When faced with difficult employment situations, employers can
sometimes act hastily, including opting to quickly end their
employment relationships with "problem" employees.
It is important to note however that reacting rapidly can be
costly, specifically in cases where the employee in question
challenges his or her termination before a tribunal on the grounds
that he or she was terminated without just cause.
An employee can be awarded a sum of money to compensate him or
her for the manner in which he or she was terminated. Furthermore,
unlike most courts in common law jurisdictions, Quebec tribunals
have the power to re-instate an employee who has been
Quebec employers are encouraged to examine whether they have
abided by the following labour and employment guidelines prior to
terminating an employment relationship (many of these guidelines
also apply in common law jurisdictions).
1. Disciplinary sanctions must be
When applying a disciplinary sanction, one must remember that
the ultimate purpose is to rehabilitate the employee.
The process must be comprised of an official reprimand
(preferably in writing) and at least one or more suspensions before
considering a dismissal.
The sanction should be proportional to the fault.
2. An employee should always be granted an
opportunity to respond to any allegations
In a case of wrongful terminations, tribunals will consider the
absence of such an opportunity
3. Serious fault or gross misconduct does not
necessarily justify a dismissal
It is important to consider each case on a factual/contextual
basis when determining whether the fault is just cause for
4. The line between a resignation and dismissal can
An employer should be cautious and its assumption should rest
on extensive and precise evidence pointing towards an
employee's clear intention to resign.
The resignation must be express and done with free and informed
5. The situation may be categorized as a
A substantial change to an employee's essential employment
conditions (tasks, salary, etc.) may be found to be a constructive
In the case of a resignation pursuant to such a change, an
employer may rightfully object to an allegation of constructive
dismissal by demonstrating that it provided the employee with
reasonable notice with regard to the implementation of the
6. Some situations require a duty to
Various scenarios may create a duty to accommodate
including: pregnancy, handicap (including substance
dependencies), and gender.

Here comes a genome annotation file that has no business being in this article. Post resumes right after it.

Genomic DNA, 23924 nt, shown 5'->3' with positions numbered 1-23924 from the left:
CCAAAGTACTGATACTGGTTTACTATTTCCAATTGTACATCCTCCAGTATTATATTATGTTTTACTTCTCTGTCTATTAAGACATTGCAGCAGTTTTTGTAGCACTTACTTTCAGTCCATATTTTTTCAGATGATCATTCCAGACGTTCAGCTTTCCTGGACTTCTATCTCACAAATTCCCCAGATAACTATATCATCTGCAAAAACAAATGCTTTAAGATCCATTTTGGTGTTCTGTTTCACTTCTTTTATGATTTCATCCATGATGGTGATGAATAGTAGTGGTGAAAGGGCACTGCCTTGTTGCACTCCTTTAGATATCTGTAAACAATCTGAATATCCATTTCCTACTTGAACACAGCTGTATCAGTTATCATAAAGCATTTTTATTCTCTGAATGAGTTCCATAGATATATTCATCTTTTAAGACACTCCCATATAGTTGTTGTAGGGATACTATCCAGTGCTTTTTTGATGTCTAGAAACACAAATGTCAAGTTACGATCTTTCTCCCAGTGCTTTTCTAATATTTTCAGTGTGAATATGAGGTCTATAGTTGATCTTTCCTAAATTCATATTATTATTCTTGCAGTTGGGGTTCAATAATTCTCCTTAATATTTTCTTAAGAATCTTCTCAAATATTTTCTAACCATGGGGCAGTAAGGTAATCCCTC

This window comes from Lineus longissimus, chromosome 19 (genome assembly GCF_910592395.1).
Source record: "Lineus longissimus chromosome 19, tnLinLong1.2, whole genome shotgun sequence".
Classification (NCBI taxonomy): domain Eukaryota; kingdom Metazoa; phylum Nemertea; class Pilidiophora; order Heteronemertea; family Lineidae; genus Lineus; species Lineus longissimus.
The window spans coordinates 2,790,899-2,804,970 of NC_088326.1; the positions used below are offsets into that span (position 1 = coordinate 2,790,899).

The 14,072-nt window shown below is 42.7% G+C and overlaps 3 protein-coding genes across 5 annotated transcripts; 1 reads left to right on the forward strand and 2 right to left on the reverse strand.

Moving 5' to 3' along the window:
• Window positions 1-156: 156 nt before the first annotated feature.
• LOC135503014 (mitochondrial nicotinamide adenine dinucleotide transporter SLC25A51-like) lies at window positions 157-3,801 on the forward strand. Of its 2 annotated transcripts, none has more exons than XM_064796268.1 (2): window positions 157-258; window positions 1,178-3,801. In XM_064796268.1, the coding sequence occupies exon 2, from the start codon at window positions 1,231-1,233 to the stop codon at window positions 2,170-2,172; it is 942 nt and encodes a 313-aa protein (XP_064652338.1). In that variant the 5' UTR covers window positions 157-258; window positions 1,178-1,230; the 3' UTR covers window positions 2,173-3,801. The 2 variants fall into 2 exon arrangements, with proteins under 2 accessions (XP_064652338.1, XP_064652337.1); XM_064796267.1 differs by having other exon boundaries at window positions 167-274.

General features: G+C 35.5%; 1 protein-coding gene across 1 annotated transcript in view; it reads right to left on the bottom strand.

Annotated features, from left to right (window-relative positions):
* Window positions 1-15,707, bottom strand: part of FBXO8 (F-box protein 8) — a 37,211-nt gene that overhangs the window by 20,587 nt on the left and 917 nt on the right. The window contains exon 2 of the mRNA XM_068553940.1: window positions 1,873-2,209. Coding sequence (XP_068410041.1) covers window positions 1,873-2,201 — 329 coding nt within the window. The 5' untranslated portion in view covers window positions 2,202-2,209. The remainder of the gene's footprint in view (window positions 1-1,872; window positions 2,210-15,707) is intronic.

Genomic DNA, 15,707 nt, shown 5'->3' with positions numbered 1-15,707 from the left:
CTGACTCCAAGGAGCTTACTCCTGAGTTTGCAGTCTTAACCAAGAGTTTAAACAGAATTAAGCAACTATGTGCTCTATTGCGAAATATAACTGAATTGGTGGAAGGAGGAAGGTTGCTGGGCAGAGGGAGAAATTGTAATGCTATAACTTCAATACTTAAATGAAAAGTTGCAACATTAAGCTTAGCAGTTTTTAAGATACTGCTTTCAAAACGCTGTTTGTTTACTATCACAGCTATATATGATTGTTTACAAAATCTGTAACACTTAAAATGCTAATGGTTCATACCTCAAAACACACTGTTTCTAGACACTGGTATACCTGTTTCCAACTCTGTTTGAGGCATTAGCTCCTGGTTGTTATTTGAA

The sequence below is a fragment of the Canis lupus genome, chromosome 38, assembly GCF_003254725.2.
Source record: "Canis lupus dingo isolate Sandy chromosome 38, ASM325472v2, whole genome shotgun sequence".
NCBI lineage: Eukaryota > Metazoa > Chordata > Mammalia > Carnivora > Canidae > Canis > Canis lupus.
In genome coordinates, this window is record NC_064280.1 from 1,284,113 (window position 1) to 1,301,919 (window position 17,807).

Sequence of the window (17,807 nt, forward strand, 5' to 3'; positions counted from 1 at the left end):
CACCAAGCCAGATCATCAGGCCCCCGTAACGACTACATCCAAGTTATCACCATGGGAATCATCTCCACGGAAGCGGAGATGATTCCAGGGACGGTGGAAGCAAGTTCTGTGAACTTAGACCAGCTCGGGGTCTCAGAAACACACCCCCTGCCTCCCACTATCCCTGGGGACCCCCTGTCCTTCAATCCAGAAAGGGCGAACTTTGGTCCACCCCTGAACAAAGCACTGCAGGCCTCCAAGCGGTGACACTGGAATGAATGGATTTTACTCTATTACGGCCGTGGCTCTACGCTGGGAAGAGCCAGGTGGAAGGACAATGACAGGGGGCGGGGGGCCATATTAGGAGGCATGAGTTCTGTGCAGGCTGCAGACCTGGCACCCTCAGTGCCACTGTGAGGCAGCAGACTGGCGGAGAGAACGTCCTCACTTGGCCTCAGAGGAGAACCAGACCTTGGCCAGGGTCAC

7. Steps must be taken prior to a termination for
The employer should start by implementing a performance
improvement plan ("P.I.P.")
8. Termination of the employment relationship may
render the non-compete agreement inapplicable
A non-compete clause will only be enforceable if the employee
willingly resigned or was dismissed for a serious reason.
9. Employees may have a recourse for termination
Employees with at least two (2) years of service are entitled
to statutory recourses for termination without just cause.
However, even employees with less than two (2) years of service
may benefit from various recourses pursuant to legislation other
than labour and employment statutes, such as Quebec's
Charter of human rights and freedoms.
10. An employer's emotional and impulsive
actions may be costly
Employers who dismiss an employee in an abusive, cavalier or
humiliating manner may face reparation costs.
The above reasons reinforce that care should be taken when
dismissing employees in Quebec. Not only the reason for the
dismissal, but the timing and manner are important.
Unfortunately, reasonable accommodation for employees in the workplace continues to be the source of significant litigation and even today we continue to see outrageous examples of employers behaving badly.
We are now beginning to see reported cases involving charges and subsequent fines laid against employers for failing to provide information, instruction and supervision to protect a worker from workplace violence.
On October 13, 2016, the Supreme Court of Canada denied leave to appeal an Ontario Court of Appeal decision which ordered an employer to pay a former employee 37 months of salary and benefits following termination.
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